A possible democratic transition is not the only thing feared by the Chinese ruling elites–ethnic secessionism may be even more threatening. For all intents and purposes, China is not a nation-state, but a multi-national empire with huge chunks of its territory (Tibet and Xinjiang) inhabited by secessionist-minded minority groups. The risks of internal fragmentation, on top of the perennial Taiwan problem, will mean that China will have to devote enormous military and security resources to defending its territorial integrity. This structural weakness makes China less able to project power abroad and more vulnerable to the machinations of its competitors, who could exploit China’s ethnic tensions to tie Beijing’s hands.
Geopolitically, the limits on Chinese power will be equally severe. While the United States is blessed by weak neighbours, China has to contend with strong regional rivals–India, Japan, and Russia. Even China’s middle-sized neighbours, South Korea, Indonesia, and Vietnam, are no pushovers. China’s rise has already triggered a regional geopolitical realignment aimed at checking Beijing’s ambitions and reach. For example, the United States has greatly expanded its strategic cooperation with India so that New Delhi will be able to stand up to Beijing. Japan has also increased its economic aid to India for the same strategic purpose. Even Russia, China’s partner of convenience for the moment, remains guarded about China. Moscow has refused to sell Beijing top-line weaponry and limited its energy supplies to China. For all its anti-American rhetoric, South Korea still counts on the United States for its economic prosperity and security. As for Vietnam and Indonesia, the two Southeast Asian countries most sceptical about China’s future intentions, they are hedging their bets carefully. While trying not to offend China openly, they have significantly improved their ties with the United States and Japan, China’s implicit regional rivals.
As a result of such geopolitical counter-balancing, China will be unable to become a hegemon in Asia–a power with complete dominance over its regional rivals. By definition, a country cannot become a global superpower unless it is also a regional hegemon, such as the United States. As a great power hemmed in by powerful and vigilant neighbours, China must constantly watch its back while trying to project power and influence on the global stage.
Such a status–a globally influential great power, but not a dominant superpower–is something nobody should dismiss lightly. Pax Americana is an accident of history that cannot be copied by another country. For the world, it should not be obsessed by the fear that China will become another superpower. Instead, it should learn to live with China as a great power.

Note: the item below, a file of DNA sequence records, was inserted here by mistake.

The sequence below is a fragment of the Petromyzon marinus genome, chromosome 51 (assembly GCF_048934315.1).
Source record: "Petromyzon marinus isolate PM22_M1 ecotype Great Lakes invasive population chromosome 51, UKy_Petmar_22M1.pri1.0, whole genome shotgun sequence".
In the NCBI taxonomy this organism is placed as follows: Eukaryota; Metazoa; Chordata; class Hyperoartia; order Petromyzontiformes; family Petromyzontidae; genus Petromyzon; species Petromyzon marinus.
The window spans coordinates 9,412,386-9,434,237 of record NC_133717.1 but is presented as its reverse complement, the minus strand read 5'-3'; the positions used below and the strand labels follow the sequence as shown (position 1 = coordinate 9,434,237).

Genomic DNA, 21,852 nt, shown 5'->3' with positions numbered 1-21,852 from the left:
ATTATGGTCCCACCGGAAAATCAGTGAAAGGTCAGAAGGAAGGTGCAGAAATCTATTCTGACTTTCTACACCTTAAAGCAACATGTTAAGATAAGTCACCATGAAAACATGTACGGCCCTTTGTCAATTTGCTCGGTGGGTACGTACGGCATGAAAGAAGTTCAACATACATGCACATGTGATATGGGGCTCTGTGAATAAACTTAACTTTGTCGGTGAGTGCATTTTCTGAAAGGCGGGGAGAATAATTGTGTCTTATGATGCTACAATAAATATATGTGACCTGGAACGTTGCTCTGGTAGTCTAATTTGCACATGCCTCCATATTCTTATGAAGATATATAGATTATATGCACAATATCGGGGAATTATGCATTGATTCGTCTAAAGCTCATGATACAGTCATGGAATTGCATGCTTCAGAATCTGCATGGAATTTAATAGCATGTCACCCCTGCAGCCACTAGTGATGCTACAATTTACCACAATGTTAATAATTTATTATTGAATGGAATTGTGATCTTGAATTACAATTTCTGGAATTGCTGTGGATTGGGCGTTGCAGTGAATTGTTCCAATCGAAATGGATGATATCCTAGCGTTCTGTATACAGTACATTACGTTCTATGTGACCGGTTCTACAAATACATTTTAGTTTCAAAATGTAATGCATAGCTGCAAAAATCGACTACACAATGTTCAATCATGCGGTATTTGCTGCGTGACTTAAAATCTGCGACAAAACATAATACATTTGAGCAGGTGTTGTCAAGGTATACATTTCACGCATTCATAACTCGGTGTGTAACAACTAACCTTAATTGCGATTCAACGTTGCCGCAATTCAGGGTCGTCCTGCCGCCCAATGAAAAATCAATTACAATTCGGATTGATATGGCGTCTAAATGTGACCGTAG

The question is: what kind of great power is China?
Ironically, while the rest of the world has taken China’s future as a superpower for granted, Chinese leaders themselves are more aware of the inherent limits of the country’s strength. As a result, Beijing exercises its newly acquired clout with extreme caution, eschewing external entanglements, frowning upon direct military presence abroad, avoiding costly international obligations and living with the international economic and security order established and dominated by the United States. Of course, China guards its national interests, particularly its sovereignty, jealously. On matters of its territorial integrity and economic well-being, Beijing seldom hesitates to flex its muscles. But it draws the line on empire-building overseas via the extension of its military power.
So for the foreseeable future, China will be, at best, only an economic superpower by virtue of its role as one of the world’s greatest trading powers (in this sense, both Germany and Japan should be considered economic superpowers as well). Its geopolitical and military influence, meanwhile, will remain constrained by internal fragilities and external rivalry.
While China will always have a seat at the table on the global stage, its willingness and capacity to exercise leadership will most likely disappoint those who expect Beijing to behave like a superpower. It’s not that China doesn’t want to be a superpower. The simple truth is that it is not, and will not be one.
Minxin Pei is the Tom and Margot Pritzker ’72 Professor of Government at Claremont McKenna College. His latest book is ‘China: Trapped Transition (2006).’